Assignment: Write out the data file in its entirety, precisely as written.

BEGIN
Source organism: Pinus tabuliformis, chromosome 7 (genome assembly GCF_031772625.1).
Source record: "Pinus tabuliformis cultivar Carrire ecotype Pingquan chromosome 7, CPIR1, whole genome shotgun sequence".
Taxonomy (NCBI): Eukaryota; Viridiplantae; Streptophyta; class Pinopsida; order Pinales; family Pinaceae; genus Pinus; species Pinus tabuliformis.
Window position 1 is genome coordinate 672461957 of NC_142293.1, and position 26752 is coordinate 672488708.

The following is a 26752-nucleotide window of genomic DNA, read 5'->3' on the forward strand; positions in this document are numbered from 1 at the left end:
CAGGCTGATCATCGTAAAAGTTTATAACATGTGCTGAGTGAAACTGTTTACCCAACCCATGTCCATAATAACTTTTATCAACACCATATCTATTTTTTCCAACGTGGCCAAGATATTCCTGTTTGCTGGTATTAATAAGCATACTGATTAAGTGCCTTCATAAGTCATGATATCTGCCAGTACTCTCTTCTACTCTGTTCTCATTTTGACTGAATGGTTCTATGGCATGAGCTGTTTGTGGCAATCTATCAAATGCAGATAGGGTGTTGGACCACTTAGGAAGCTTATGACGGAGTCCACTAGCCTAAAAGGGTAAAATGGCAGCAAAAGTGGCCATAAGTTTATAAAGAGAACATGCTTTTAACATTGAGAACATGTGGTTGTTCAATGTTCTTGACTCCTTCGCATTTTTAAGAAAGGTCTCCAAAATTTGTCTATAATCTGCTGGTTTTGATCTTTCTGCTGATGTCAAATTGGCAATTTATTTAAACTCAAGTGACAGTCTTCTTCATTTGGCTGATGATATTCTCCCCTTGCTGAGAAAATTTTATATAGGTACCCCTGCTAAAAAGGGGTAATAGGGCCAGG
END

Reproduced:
Source organism: Pinus tabuliformis, chromosome 7 (genome assembly GCF_031772625.1).
Source record: "Pinus tabuliformis cultivar Carrire ecotype Pingquan chromosome 7, CPIR1, whole genome shotgun sequence".
Taxonomy (NCBI): Eukaryota; Viridiplantae; Streptophyta; class Pinopsida; order Pinales; family Pinaceae; genus Pinus; species Pinus tabuliformis.
Window position 1 is genome coordinate 672461957 of NC_142293.1, and position 26752 is coordinate 672488708.

The following is a 26752-nucleotide window of genomic DNA, read 5'->3' on the forward strand; positions in this document are numbered from 1 at the left end:
CAGGCTGATCATCGTAAAAGTTTATAACATGTGCTGAGTGAAACTGTTTACCCAACCCATGTCCATAATAACTTTTATCAACACCATATCTATTTTTTCCAACGTGGCCAAGATATTCCTGTTTGCTGGTATTAATAAGCATACTGATTAAGTGCCTTCATAAGTCATGATATCTGCCAGTACTCTCTTCTACTCTGTTCTCATTTTGACTGAATGGTTCTATGGCATGAGCTGTTTGTGGCAATCTATCAAATGCAGATAGGGTGTTGGACCACTTAGGAAGCTTATGACGGAGTCCACTAGCCTAAAAGGGTAAAATGGCAGCAAAAGTGGCCATAAGTTTATAAAGAGAACATGCTTTTAACATTGAGAACATGTGGTTGTTCAATGTTCTTGACTCCTTCGCATTTTTAAGAAAGGTCTCCAAAATTTGTCTATAATCTGCTGGTTTTGATCTTTCTGCTGATGTCAAATTGGCAATTTATTTAAACTCAAGTGACAGTCTTCTTCATTTGGCTGATGATATTCTCCCCTTGCTGAGAAAATTTTATATAGGTACCCCTGCTAAAAAGGGGTAATAGGGCCAGG